Life and How to Live It
This must be the week Miles Davis was thinking about when he came up with Birth of the Cool. Peter Buck’s birthday was yesterday, and today’s the birthday of my oldest and dearest. Keep the toasts hoisted, kids.
I first met Renae toward the end of first grade. Our new home in Vinings was nearly complete, and we were there checking on its progress. Renae’s family lived one street over, and her mom (who went to high school with my mother) brought Renae over to meet me. And we’ve been friends since that spring day in 1966 — forty years of friendship. A fun, lovely, giggly, special friendship.
Not only did our moms go to high school together, but Renae’s maternal grandmother and my maternal grandfather grew up together, too. We were destined for friendship.
Our days as kids were filled with imagination and silliness and walking ‘round and ‘round and ‘round the block. Renae’s house was as unstructured as mine was structured, so we had two different environments for playing (usually her house). We spent one summer obsessed with Sgt. Pepper's. Ah, good times.
Let’s face it: We were geeks. We stayed kids as long as we could. And I’m glad we were able to grow up that way.
One Easter season, I guess when we were around ten or eleven, Renae and I were obsessed with the movie The Ten Commandments. We’d act it out in her backyard. The bridge over the creek was the perfect spot for our dancing girls segment (I’d wear my cork-heeled clogs for that number; the cork sounded cool on the wooden bridge). And then there was the “Moses! Moses” Moses!” kiss; we’d pull our arms up and rub elbows as we relived Yvonne de Carlo’s declarations of love and lust for Charlton Heston. We still do the “Moses! Moses! Moses!” kiss when we see each other.
Holly came on board when her family moved to Vinings in the fourth grade. We’ve been a pretty good threesome for a very long time … and they’re lucky that I adore their husbands.
As with all long friendships, there were times when we were inseparable and times when we didn’t hang out that much. We ran with different crowds in high school and drifted apart in college, only to come back together with a bang in 1983. Renae had been working and supporting herself for a couple of years, and decided to go back and finish her degree at the University of Georgia. We spent nearly every evening together the summer before she moved to Athens — a summer of great music, great love (it was the summer I fell in love with R.E.M. ), great friendships (I met Simeon through Renae, and Shawn hung out with us a lot that summer, too). And gallons of jug wine.
Renae’s move to Athens was the best thing for me. (Oh, yeah, and she finished her degree and went on to earn a master’s degree at Wisconsin. But enough about her. It’s her birthday, but it’s my memories.) This was the era of a young R.E.M., Art in the Dark, Pylon, this little band called 10,000 Maniacs (a totally different sound back then; you could dance to it!), and other great local bands playing every week. I spent many weekends in Athens, and would even go up for the night to see a show. My flirting with young lads at free R.E.M. shows got us in trouble a couple of times, but it made the story better. And I was glad to be there (literally, there) when things kicked off between Renae and Ron.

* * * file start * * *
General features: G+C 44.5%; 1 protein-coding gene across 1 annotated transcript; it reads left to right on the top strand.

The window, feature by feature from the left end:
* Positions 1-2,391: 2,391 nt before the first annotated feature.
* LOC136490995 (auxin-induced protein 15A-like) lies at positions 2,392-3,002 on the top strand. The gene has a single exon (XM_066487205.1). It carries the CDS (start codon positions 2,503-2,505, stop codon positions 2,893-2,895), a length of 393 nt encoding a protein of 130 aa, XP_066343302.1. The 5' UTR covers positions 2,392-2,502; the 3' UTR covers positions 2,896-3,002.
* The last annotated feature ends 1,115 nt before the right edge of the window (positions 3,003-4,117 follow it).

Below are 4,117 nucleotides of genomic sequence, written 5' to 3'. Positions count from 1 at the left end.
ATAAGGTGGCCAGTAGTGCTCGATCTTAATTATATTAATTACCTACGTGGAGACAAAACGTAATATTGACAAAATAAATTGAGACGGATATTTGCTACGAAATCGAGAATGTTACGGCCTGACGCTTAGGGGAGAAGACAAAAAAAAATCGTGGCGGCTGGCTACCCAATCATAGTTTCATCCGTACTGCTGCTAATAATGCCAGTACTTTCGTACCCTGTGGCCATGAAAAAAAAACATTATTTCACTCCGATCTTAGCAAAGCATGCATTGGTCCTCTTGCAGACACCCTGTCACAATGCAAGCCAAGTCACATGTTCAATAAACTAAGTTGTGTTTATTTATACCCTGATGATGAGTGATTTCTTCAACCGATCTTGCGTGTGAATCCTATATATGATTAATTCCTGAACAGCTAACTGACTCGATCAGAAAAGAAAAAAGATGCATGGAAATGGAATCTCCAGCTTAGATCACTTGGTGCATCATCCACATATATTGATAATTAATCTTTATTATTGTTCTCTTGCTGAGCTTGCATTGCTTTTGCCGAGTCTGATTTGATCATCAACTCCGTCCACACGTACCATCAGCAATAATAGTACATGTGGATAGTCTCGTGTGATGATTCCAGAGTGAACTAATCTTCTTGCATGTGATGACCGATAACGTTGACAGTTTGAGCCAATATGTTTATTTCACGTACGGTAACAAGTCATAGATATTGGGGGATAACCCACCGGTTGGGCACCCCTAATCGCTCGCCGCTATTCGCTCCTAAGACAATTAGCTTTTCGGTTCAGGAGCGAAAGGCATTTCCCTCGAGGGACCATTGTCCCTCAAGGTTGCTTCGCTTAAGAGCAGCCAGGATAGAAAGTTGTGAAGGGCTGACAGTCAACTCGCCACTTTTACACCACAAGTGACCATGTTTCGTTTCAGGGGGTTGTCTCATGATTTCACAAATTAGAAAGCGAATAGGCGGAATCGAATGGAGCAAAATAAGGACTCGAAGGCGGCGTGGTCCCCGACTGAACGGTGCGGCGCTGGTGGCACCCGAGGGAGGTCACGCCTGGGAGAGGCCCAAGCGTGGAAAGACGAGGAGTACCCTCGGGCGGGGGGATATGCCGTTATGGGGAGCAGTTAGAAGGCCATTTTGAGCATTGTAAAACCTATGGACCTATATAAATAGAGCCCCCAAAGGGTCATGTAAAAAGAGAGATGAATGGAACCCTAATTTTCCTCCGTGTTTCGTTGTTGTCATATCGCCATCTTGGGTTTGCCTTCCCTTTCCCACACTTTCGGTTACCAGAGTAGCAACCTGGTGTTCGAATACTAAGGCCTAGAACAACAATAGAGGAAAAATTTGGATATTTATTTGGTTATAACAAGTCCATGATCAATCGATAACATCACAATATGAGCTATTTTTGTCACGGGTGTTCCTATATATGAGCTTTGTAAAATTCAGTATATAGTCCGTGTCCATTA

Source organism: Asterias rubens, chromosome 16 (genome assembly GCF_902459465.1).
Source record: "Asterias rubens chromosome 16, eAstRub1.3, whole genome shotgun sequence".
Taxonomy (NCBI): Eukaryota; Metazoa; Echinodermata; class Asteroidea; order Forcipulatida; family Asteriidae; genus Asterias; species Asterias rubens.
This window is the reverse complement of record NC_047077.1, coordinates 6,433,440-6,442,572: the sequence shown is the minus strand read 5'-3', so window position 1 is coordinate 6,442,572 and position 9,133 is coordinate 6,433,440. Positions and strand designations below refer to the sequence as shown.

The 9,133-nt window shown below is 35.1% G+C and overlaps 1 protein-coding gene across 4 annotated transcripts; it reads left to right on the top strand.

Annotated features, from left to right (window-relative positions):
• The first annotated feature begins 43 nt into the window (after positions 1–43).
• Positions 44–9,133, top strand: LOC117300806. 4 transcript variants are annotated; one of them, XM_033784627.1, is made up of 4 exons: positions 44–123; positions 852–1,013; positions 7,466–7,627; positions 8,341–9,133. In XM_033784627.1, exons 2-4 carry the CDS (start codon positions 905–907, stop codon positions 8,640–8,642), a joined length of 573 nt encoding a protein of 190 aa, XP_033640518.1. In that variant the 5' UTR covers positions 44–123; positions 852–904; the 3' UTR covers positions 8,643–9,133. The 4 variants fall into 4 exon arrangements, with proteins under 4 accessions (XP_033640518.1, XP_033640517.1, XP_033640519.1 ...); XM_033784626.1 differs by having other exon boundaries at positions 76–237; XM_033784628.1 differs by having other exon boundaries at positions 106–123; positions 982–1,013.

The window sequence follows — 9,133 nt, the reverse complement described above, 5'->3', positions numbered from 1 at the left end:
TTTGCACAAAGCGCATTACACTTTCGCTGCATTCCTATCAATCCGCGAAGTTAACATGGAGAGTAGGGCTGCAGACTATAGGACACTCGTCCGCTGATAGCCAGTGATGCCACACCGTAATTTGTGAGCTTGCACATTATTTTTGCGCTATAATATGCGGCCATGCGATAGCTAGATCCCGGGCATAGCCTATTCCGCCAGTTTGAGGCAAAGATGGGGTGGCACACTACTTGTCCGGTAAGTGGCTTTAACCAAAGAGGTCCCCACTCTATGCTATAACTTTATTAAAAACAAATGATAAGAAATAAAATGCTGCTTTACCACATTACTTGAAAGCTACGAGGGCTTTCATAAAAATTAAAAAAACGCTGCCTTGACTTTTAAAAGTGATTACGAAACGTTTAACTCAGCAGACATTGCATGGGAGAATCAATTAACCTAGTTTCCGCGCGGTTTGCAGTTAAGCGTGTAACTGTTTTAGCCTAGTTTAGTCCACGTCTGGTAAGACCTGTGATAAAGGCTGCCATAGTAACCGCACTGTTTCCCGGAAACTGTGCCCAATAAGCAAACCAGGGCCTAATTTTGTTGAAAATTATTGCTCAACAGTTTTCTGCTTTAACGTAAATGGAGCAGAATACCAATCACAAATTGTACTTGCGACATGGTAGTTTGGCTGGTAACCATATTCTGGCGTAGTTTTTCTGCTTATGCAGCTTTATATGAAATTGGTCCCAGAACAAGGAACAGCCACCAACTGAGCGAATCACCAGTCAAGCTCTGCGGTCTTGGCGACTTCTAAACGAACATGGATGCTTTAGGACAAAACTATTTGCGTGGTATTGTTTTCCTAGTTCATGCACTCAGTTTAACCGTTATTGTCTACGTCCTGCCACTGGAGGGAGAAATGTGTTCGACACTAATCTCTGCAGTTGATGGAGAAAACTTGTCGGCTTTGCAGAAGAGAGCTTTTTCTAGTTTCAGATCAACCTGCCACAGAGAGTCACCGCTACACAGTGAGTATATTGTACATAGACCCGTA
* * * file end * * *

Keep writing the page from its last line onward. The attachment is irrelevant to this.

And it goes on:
Because we’ve been friends for so long, I have a confidence around Renae that I don’t with every person. With Renae, I’ll do just about anything to make her laugh. Well, okay, as I’ve grown older I have that confidence nearly all the time, but it grew thanks to my friendship with Renae.
New Year's Eve 1999
I went with Renae to help her find an apartment in Madison during the summer of 1987. There was a piano bar downtown where you could ing with the piano player — a lovely, older woman who could play 1,001 songs. This was my chance! I went up and sang “Feelings,” dedicating it to Renae and her Athens-based beau at the time. Yes, of course I performed it with a bit o’ the lounge, but I was also serious. The woman loved my performance, so she suggested — and I quickly agreed on — “The Rose.” Fabulous! I was in heaven — all eyes on me, singing my heart out, Renae turning beet-red from laughter. When I returned to the table (chased away by some blond summer-stock reject), Renae noted how sad it was that I’m so at home, alive on stage … and yet I didn’t have a lick of singing talent. True words to be uttered only by someone who loves you.
I was the first in our crowd to meet Greg, back in their grad school days, and he’s still one of my very favorite boys. I love going to visit them, especially the days where we stay in our pajamas until 3 p.m., just talking and laughing and drinking tea.
My first moments with Greg
My first moments with Bopper
Renae and I have been as close as two friends can be since that summer of 1983. Sadly, we haven’t lived in the same state — not even the same damn region — since 1987. One of these days, I’m going to move to the Northeast so that we can hang out all the time like we did that last great summer.
Renae introduced me to and taught me about art. I introduced her to music (pre-Greg) and many wonderful bands. She’s the first one I call about a new beau or a break-up, the one who gets to hear me whine or cheer myself on.
Renae has become my role model. She’s a professor in Connecticut, and her photography career is now taking off. In fact, she had pieces in shows for a solid year, up until the last month or so — and she has a one-woman show soon in Vermont. Oh, and she ran in the New York Marathon last month.
Renae is the best. And I’m glad she’s my best. Happy birthday, Renae!